MILMAG Defence & Space 02/2020 »

MILMAG - The Military MagazineSpecial Forces in cyberspace - MILMAG - The Military Magazine

Special Forces in cyberspace

This international conference was a brain child of brigadier general Wojciech Marchwica – Chief of DKWS (Special Operations Component Command). Conference’s main purpose was to create a venue for dialogue between military experts in cyber-security and their civilian counterparts, representing foreign and domestic research centers.

Brigadier general Wojciech Marchwica – Chief of DKWS giving opening remarks.

NATO forces must currently face various new challenges, such as conflict between Russia and Ukraine or combating terrorist organizations. A new doctrine, one that allows for efficient defense against hybrid strikes is needed – said DKWS Chief in the conference`s opening statements. All those threats project a reflection on cyberspace, so creating potential to fend those off in necessary.

Internet of Things is the newest trend in the global network – stated Dominika Dziwisz, representing the Jagiellonian Univeristy. This theory assumes, that majority of electronic devices will be connected to the global network. Another current tendency is creation of augmented reality, which projects additional information onto the actual reality. Most of military systems are not connected to public networks, however can contain mentioned elements. Computerized head-up-displays or miniaturized fire control systems are great examples of such, as these can convey and project target images for benefit of the HQ.

Natural continuation of the Internet of Things idea is further development of autonomic, unmanned vehicles. These, after connecting to command networks, will soon be able to attack designated targets unassisted. Biggest risk of network-centric systems is a potential hacking attacks. Most simple GPS signal disruption will result in operation failure or interception/destruction of unmanned vehicle.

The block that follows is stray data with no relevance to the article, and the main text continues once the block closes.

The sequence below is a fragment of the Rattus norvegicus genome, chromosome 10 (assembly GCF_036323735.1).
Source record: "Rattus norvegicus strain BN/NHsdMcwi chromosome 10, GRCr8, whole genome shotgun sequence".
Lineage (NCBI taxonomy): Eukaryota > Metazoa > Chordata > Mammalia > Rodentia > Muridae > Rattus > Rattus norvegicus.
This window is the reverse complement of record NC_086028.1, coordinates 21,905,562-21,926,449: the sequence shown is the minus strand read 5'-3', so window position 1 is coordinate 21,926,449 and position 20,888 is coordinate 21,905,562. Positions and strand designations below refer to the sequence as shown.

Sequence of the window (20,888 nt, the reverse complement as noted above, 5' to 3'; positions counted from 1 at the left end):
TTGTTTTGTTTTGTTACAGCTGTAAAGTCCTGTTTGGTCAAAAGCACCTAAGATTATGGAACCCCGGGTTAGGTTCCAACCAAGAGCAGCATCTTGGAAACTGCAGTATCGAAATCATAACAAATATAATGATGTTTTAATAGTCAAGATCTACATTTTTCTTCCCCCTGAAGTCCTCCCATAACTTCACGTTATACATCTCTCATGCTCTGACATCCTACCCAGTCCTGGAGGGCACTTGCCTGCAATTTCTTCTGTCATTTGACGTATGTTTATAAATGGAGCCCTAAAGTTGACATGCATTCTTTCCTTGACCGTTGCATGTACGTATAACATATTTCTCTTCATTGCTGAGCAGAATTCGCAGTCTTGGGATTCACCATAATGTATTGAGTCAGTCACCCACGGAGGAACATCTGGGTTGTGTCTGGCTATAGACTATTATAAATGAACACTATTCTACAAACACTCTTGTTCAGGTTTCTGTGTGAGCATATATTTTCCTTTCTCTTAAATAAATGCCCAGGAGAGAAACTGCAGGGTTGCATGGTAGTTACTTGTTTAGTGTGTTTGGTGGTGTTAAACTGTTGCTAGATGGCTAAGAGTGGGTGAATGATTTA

Military networks are usually protected from external influence, but the Stuxnet case (recognized as the first combat use of computer virus), shows that it`s is possible to penetrate into supposedly sterile nuclear plant computers. Cracow-based researcher emphasized that it`s impossible to slow down cyber technologies development, especially those on critical infrastructure level. To prevent the worst case scenario it is utterly important do define probabilities and potential vectors of such an attack and have tried and tested procedures for minimizing effects of this kind of strike.

Limiting possible damage of hacking attack starts right at the infrastructure building stage. Lieutenant Colonel Bartlomiej Biernacik from Akademia Sztuki Wojennej stated, that correctly designed network is able to function even when some of the terminals are down due to possible infection. Distributed Network seems to be the most resilient against typical cyber-attacks, providing that the assailants can`t locate and strike key nodes responsible for routing the data traffic.

Another way to improve infrastructure network security is redundancy of network elements. This allows for communication channel duplication and maintains basic communication capabilities even if some elements are not functional. Unfortunately, quite often this approach can`t be justified economically. Another key issue is correct servicing of the equipment, often by external civilian contractors. These service teams has to be properly verified and trusted to maintain network functionality.